Thom Jackson/

Just the three of us: my wife, her lover, and me.

This article appears in the December 2014 issue of ELLE magazine.

Three weeks after my wife told me she was having an affair, I decided to buy a pair of new pants. For a functional adult under normal circumstances, this wouldn’t be much of an event, but I’d never been able to buy much of anything for myself—and all kinds of everyday actions had recently taken on layers of meaning. The last time I could remember buying my own pants had been in an emergency, when I discovered a rip in the seat of some raggedy khakis at work. Before the affair, I’d often worn pants until the cuffs were stringy and the lap was spotted with olive oil from eating salad at my desk; I had begun to muffin out of some of them as well. Sometimes my wife just threw my pants out and ordered new ones online—in black, so they would be harder to ruin.

I needed new pants because I’d shrunk. Almost as soon as I began to understand that my wife was having an affair and was imagining a whole new life for herself, I started to lose weight. That first week, I was mostly too confused to think about food. I started smoking again, which killed what was left of my appetite. At the same time, I also began to set personal records for push-ups, sit-ups, and distance running. The obsessive exercise was more a way to stay busy and burn off sorrow and anger than a conscious attempt to get in shape, but I lost 15 pounds, and all of my pants now had enough room in the waist for me and a box turtle. I had abdominal muscles for the first time since high school. My neck was thinner. My whole face looked pleasantly more rugged, maybe from the exercise of crying.

The physical changes were surprising, but the changes in my psychology were harder to explain. Walking into a small shop in Manhattan’s NoLIta to talk about pants with a younger, bearded salesman, I didn’t experience the familiar fear of being judged for trying on something too cool or expensive for someone like me. I wasn’t paralyzed by the terror that no pants would be just right—the same terror that, in other forms, had made it impossible for me to buy gifts for my family or shampoo for myself, to plan a date or vacation, or to decide what to make or order for dinner without calling my wife to ask. I also couldn’t pay our bills; do the taxes; make a budget; schedule appointments with my dermatologist, ophthalmologist, dentist, or barber; clean my glasses, fingernails, or ears without being reminded; do the dishes or, alternatively, keep my hands off my wife’s butt while she did the dishes.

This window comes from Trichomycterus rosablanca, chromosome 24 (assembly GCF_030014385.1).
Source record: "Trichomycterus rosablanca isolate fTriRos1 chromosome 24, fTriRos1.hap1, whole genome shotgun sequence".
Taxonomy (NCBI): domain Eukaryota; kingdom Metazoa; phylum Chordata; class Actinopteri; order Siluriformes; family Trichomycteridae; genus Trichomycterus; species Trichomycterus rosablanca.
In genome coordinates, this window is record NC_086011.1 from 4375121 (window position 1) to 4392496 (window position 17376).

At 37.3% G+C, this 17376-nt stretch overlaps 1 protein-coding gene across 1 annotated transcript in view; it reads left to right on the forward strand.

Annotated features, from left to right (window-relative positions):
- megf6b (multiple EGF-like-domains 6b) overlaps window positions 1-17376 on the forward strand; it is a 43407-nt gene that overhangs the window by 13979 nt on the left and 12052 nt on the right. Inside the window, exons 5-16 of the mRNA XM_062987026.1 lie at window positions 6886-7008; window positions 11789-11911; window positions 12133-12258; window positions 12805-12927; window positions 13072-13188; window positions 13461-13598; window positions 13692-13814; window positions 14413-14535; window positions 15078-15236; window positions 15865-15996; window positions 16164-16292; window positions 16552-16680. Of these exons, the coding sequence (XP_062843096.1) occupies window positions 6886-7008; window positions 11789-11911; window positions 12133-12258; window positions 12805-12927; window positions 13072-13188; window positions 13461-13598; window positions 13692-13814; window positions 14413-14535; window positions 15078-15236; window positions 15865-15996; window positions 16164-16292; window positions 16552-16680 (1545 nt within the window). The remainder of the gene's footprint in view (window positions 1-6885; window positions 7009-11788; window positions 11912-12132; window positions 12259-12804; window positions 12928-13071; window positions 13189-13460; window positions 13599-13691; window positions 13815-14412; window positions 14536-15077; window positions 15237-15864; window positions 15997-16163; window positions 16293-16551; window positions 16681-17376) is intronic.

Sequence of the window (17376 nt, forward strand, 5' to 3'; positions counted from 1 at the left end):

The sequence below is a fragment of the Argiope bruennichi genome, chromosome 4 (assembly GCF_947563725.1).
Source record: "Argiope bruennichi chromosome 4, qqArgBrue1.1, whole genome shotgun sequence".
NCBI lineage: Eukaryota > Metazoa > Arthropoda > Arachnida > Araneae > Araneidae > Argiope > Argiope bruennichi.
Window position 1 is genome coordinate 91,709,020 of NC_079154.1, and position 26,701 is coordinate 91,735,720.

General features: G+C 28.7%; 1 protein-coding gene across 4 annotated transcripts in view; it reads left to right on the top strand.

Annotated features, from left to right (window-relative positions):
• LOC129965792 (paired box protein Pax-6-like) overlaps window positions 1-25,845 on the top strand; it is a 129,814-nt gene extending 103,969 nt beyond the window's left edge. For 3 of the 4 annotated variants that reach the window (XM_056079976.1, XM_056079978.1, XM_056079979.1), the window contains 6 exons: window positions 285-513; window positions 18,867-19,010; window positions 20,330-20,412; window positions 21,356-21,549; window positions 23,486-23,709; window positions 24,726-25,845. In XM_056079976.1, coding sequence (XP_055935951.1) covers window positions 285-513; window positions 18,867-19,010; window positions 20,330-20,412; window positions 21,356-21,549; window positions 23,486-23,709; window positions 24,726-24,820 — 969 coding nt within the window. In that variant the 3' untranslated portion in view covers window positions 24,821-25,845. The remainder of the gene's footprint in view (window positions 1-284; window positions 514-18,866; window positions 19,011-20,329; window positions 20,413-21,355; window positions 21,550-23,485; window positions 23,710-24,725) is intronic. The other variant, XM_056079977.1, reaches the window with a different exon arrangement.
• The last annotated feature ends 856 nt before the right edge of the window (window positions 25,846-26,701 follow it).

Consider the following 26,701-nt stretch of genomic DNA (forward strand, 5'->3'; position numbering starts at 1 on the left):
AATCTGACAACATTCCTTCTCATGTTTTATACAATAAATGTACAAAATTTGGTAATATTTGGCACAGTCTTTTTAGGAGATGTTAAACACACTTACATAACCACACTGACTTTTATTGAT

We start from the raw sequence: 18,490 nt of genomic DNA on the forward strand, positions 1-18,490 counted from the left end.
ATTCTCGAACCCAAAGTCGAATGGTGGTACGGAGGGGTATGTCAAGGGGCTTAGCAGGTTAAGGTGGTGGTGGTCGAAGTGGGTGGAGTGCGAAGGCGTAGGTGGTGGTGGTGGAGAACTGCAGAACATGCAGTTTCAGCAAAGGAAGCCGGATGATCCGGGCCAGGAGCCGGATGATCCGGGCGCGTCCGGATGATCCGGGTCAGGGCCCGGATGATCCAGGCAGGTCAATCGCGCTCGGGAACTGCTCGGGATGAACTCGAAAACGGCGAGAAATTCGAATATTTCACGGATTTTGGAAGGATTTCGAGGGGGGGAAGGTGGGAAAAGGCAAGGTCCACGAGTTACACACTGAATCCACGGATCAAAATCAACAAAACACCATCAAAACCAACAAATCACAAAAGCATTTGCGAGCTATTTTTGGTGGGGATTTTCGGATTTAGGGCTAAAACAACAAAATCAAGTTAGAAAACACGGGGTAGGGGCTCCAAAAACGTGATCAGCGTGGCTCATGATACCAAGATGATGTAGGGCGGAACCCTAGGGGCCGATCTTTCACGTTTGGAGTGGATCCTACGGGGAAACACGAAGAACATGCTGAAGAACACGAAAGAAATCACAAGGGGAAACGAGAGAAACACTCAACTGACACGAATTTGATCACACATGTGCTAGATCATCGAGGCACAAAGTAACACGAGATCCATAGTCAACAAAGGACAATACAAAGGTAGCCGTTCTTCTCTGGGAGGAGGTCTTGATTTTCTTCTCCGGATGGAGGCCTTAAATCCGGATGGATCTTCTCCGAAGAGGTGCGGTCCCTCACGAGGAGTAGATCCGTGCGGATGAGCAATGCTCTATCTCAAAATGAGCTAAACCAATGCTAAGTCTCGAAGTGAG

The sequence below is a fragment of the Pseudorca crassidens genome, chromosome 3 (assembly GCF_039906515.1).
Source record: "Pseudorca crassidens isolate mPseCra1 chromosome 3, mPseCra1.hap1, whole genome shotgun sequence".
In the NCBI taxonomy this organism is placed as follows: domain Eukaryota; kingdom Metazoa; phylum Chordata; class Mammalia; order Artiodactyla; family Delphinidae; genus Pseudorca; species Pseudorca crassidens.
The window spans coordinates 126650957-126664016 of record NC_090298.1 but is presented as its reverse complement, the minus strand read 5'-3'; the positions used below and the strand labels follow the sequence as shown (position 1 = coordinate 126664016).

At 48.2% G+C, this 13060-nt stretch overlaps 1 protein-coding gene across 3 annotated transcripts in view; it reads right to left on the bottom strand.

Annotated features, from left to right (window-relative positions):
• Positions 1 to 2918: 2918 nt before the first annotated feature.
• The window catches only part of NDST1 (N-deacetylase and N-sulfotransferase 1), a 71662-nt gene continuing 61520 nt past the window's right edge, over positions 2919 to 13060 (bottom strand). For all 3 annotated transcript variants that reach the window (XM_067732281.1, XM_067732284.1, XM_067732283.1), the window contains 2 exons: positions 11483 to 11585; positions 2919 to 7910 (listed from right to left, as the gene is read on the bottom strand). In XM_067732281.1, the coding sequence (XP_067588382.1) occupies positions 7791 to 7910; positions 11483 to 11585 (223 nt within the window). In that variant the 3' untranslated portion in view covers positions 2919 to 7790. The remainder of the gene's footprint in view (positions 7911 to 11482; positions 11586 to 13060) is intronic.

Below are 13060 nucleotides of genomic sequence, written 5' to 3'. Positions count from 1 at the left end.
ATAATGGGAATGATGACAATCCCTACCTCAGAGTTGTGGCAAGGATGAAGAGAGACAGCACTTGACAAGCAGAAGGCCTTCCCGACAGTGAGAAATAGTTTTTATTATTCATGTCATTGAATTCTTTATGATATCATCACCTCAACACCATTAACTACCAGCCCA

With the salesman’s help, I chose a pair of khakis in my new size, more or less like my old pants but slimmer in the leg, in a lighter fabric, in a shade boldly closer to white than my usual beige. I was feeling oddly confident for a man still in love with a wife who, after 18 years together, had suddenly fallen in love with someone else.


One unusual thing about my marriage, which may explain some of its weaknesses as well as the odd blossoming that has taken place since it began to fall apart, is how long my wife and I have known each other. We met and became best friends immediately in the first weeks of college, before I had hair on my chest or knew how to pronounce Chianti, before she had a butt or, in my opinion, knew how to kiss. She was a little uptight but had a brutal wit that reminded me of Rosalind Russell in His Girl Friday. I was an absentminded A-minus philosophy major who needed a dose of that kind of realism. She fell in love immediately, she says now, although she didn’t tell me so then. For a long time I didn’t want to spoil our friendship. The sexual tension was comically obvious to everyone. It mostly took the form of constant fights, but the fights sometimes ended in sex. After college, without ever “dating” exactly, we just started being together, quietly and with a little apprehension. Last year we realized that we’d lived through more than half of each other’s lives. We also realized that we were both unhappy and didn’t know why.

For two years, maybe more, I’d spent my mornings failing to write a book proposal, afternoons at my job as an editor surfing the Web, nights crashing early or waiting up jealously for my wife to come home, whole weekends napping on the couch. She was depressed and anxious, juggling medications and occasionally stricken by panic attacks. She was always telling me to do stuff that I never did. We made hasty dinners and found nothing to talk about over them other than what to watch on Netflix. Our most enthusiastic shared interest was Candy Crush. I mostly blamed work, which had become much harder for both of us—for opposite reasons: My career had slammed into a wall just as hers was bouncing up to a more demanding level. I also blamed the chemistry of our brains, and just getting older. I saw our relationship, in other words, as contaminated by all of our other problems rather than as a problem of its own.


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